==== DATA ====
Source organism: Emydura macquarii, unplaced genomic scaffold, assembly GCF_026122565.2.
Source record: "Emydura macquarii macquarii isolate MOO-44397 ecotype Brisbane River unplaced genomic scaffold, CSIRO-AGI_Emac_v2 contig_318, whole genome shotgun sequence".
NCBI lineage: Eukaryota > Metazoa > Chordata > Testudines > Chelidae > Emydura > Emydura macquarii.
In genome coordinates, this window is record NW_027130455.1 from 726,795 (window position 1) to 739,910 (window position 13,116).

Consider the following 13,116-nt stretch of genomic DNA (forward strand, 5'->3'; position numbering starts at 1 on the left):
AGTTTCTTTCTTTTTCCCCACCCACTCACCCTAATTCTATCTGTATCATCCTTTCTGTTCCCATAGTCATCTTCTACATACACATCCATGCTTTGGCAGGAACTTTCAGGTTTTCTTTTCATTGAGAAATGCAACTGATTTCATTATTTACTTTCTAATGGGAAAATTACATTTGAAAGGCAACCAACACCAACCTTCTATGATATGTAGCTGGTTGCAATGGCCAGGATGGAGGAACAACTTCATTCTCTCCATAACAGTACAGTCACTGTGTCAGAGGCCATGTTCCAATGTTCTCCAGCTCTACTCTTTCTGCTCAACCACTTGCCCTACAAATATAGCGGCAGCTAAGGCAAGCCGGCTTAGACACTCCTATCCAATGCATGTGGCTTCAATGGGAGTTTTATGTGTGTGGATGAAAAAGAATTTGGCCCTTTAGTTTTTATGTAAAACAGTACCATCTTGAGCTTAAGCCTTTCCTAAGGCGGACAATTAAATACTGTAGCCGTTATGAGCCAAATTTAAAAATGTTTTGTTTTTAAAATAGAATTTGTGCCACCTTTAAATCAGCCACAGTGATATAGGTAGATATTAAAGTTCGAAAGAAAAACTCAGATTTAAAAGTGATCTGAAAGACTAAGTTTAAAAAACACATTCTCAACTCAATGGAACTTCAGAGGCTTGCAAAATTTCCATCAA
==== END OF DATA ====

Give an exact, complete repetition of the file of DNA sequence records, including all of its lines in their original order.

Source organism: Emydura macquarii, unplaced genomic scaffold, assembly GCF_026122565.2.
Source record: "Emydura macquarii macquarii isolate MOO-44397 ecotype Brisbane River unplaced genomic scaffold, CSIRO-AGI_Emac_v2 contig_318, whole genome shotgun sequence".
NCBI lineage: Eukaryota > Metazoa > Chordata > Testudines > Chelidae > Emydura > Emydura macquarii.
In genome coordinates, this window is record NW_027130455.1 from 726,795 (window position 1) to 739,910 (window position 13,116).

Consider the following 13,116-nt stretch of genomic DNA (forward strand, 5'->3'; position numbering starts at 1 on the left):
AGTTTCTTTCTTTTTCCCCACCCACTCACCCTAATTCTATCTGTATCATCCTTTCTGTTCCCATAGTCATCTTCTACATACACATCCATGCTTTGGCAGGAACTTTCAGGTTTTCTTTTCATTGAGAAATGCAACTGATTTCATTATTTACTTTCTAATGGGAAAATTACATTTGAAAGGCAACCAACACCAACCTTCTATGATATGTAGCTGGTTGCAATGGCCAGGATGGAGGAACAACTTCATTCTCTCCATAACAGTACAGTCACTGTGTCAGAGGCCATGTTCCAATGTTCTCCAGCTCTACTCTTTCTGCTCAACCACTTGCCCTACAAATATAGCGGCAGCTAAGGCAAGCCGGCTTAGACACTCCTATCCAATGCATGTGGCTTCAATGGGAGTTTTATGTGTGTGGATGAAAAAGAATTTGGCCCTTTAGTTTTTATGTAAAACAGTACCATCTTGAGCTTAAGCCTTTCCTAAGGCGGACAATTAAATACTGTAGCCGTTATGAGCCAAATTTAAAAATGTTTTGTTTTTAAAATAGAATTTGTGCCACCTTTAAATCAGCCACAGTGATATAGGTAGATATTAAAGTTCGAAAGAAAAACTCAGATTTAAAAGTGATCTGAAAGACTAAGTTTAAAAAACACATTCTCAACTCAATGGAACTTCAGAGGCTTGCAAAATTTCCATCAA